Whereas the literature underlines strong correlations between completion of ADs and reduced use of invasive medical procedures and hospitalizations at the end of life [12], few studies have examined the issue from the global point of view of the adoption of the legal AD principle by the elderly public. Thus, a survey performed in ten different American states in 1993, just 3 years after the implementation of the Patient Self-Determination Act (PSDA), shows very modest changes in the documentation of living wills in NHs. Increases have been noticed in “Do Not Resuscitate Orders” (DNRs) and in “Do Not Hospitalize Orders” (DNHs) and a stagnation in orders to forgo artificial hydration and nutrition. According to the authors, these features are indicators of trends already underway prior to the PSDA implementation [13]. The interesting point is the debate initiated since then about the appropriateness of ACP for NH residents. Some years later, the situation does not seem to have changed drastically, either in terms of the adoption of the principle or of the homogenization of procedures. A study conducted in Australia found very low levels of formal ADs among NH residents and no clearly identified process for medical decision-making [14]. Another example from Germany indicates that, despite the introduction in 2009 of an Advance Directives Act, there has been a very low uptake of decision-making documents in NHs [15]. No more than 11% of the residents have a personal AD, but these ADs were also found to be too ambiguous to indicate what treatments would be accepted or not in case the patient loses his/her capacity of consenting to treatments. Barclay et al. [16] come to quite similar conclusions by recognizing uncertainty as the main feature that describes residential care home residents’ trajectories to death.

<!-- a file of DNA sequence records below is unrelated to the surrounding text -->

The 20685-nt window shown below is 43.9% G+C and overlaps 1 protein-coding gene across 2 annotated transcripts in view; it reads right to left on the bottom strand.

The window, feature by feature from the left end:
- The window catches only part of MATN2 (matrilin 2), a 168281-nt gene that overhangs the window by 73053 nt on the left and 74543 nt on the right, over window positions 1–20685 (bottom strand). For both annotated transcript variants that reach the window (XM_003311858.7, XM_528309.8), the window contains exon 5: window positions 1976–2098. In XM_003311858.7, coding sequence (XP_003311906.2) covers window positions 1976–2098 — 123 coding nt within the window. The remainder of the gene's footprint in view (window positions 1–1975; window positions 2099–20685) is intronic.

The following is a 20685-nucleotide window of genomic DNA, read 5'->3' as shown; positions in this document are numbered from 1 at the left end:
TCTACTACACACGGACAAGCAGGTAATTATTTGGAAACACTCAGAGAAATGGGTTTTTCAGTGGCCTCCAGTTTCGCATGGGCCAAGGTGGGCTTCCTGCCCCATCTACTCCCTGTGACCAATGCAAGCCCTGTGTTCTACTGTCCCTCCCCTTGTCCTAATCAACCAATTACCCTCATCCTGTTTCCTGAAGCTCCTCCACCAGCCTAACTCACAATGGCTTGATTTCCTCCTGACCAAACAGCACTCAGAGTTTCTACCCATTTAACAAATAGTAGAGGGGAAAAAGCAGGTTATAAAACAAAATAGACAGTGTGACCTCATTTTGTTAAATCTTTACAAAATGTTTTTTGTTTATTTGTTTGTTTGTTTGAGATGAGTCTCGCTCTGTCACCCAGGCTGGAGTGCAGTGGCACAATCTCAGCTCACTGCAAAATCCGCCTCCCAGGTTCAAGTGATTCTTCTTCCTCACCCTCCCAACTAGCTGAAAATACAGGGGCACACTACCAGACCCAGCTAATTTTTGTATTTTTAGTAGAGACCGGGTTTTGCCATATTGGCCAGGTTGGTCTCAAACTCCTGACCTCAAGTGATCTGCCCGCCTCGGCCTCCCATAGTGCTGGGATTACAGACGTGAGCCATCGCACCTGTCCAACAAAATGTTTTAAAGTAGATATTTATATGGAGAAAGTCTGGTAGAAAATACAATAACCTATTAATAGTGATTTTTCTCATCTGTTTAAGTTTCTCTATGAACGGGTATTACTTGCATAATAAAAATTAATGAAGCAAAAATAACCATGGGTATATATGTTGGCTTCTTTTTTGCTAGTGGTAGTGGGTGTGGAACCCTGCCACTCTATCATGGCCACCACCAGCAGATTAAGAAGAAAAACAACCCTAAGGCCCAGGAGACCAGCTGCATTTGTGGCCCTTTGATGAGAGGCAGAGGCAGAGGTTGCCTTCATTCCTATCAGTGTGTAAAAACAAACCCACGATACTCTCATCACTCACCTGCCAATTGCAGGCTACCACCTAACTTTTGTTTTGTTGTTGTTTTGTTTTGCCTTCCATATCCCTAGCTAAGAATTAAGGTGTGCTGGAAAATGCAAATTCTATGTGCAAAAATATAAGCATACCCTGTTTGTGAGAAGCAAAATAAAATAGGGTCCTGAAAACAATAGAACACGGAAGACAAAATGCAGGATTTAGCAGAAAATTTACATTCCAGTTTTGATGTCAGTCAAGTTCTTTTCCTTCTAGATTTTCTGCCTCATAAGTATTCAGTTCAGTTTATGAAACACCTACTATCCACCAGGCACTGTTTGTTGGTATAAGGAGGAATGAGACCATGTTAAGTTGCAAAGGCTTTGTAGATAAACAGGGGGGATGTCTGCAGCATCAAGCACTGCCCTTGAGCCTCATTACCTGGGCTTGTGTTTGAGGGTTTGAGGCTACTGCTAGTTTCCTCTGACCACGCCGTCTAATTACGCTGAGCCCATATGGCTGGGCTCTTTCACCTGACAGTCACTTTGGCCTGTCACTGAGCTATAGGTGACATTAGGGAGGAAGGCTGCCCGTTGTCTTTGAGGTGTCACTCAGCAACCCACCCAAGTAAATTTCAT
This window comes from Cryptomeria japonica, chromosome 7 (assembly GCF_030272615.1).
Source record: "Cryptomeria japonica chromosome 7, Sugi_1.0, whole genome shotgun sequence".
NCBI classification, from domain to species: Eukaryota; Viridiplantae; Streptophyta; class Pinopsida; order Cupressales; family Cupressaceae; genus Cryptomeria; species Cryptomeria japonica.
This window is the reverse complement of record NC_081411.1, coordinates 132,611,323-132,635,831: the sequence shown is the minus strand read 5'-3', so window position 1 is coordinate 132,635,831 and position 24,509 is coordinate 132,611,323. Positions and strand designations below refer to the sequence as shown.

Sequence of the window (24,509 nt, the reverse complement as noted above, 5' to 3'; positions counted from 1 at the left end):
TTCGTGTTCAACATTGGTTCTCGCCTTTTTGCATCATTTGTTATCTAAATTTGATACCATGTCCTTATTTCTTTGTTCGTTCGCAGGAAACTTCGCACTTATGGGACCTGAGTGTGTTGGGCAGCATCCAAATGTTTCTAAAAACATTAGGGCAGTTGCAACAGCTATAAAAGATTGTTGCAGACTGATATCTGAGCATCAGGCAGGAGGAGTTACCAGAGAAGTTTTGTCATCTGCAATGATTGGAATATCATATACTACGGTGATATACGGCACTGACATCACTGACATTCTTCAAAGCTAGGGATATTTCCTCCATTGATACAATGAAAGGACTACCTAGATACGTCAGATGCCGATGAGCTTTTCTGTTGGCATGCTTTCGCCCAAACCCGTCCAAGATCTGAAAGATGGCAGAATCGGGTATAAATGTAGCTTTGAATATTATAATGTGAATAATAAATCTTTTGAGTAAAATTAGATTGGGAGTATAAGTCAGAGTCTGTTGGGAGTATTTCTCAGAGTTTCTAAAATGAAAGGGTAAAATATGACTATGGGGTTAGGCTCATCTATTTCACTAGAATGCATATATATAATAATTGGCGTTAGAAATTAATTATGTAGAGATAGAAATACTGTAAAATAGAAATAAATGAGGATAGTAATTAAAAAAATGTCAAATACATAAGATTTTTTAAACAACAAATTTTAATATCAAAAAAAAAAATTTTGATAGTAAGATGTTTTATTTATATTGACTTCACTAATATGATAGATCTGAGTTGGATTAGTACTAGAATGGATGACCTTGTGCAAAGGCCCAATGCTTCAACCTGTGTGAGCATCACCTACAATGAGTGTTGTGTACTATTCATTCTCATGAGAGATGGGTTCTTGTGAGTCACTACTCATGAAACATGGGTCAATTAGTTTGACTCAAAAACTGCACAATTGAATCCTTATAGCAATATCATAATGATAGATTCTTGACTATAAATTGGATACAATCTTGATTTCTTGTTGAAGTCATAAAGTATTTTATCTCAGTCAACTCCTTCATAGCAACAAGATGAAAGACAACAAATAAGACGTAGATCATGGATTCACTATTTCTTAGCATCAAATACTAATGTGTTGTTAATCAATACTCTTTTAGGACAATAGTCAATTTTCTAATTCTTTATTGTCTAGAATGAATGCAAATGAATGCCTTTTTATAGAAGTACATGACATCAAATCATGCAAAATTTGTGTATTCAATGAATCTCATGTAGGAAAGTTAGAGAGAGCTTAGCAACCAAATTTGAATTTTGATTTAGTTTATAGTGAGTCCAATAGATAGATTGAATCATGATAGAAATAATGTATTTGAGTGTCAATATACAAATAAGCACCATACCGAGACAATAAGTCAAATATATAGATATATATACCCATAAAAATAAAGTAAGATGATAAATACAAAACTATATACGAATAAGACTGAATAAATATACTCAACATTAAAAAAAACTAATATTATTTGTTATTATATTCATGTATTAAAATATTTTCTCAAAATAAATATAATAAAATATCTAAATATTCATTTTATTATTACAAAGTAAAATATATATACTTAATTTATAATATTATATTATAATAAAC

In light of this inevitable confrontation with complex nursing ethics issues, we undertook this study on how the revision of the Law affects end-of-life care in Swiss NHs.


This study is based on a comprehensive approach using a theoretical framework that draws upon ethics of care theories [17] and on the regulation theory. To obtain a broad view of how the revision of the Law influences the determination of end-of-life care for residents with dementia in NHs, we opted for the Panoramic Situational Contextualization Analysis method [18]. This method allows us to both obtain a Canton-wide overview of the effects of the revision of the Civil Code on care practices for residents with dementia and further investigate concrete aspects of the implementation of the care principles through qualitative interviews.

This method’s design includes three stages. The initial phase was the collection of data. We performed data collection with the help of a questionnaire addressed to the healthcare professionals designated as palliative care resources in their respective place of work. Since the introduction in 2012 of a palliative care program specific to the Canton Vaud, all the care facilities for older people in the canton employ at least one palliative care reference person.

Drawing on the definition of ADs in the article of law, the questionnaire aimed to determine how NHs’ intention to apply the legal guidelines for ADs is reflected in the care practices for people deprived of their discernment. The study covered the following topics: training pathways in palliative care of the respondents, their institutional guidelines for end-of-life care, the nature and content of the wishes expressed by residents regarding their end-of-life care, and the proportion of those who possessed ADs on arrival. Open questions covered institutional arrangements for the collection of residents’ wishes (documents used, subjects addressed, compilation methods, data processing modes) and short descriptions of situations concerning end-of-life decision-making. Ultimately, respondents’ views on the adequacy of their care practices with regard to the wishes of the residents were required.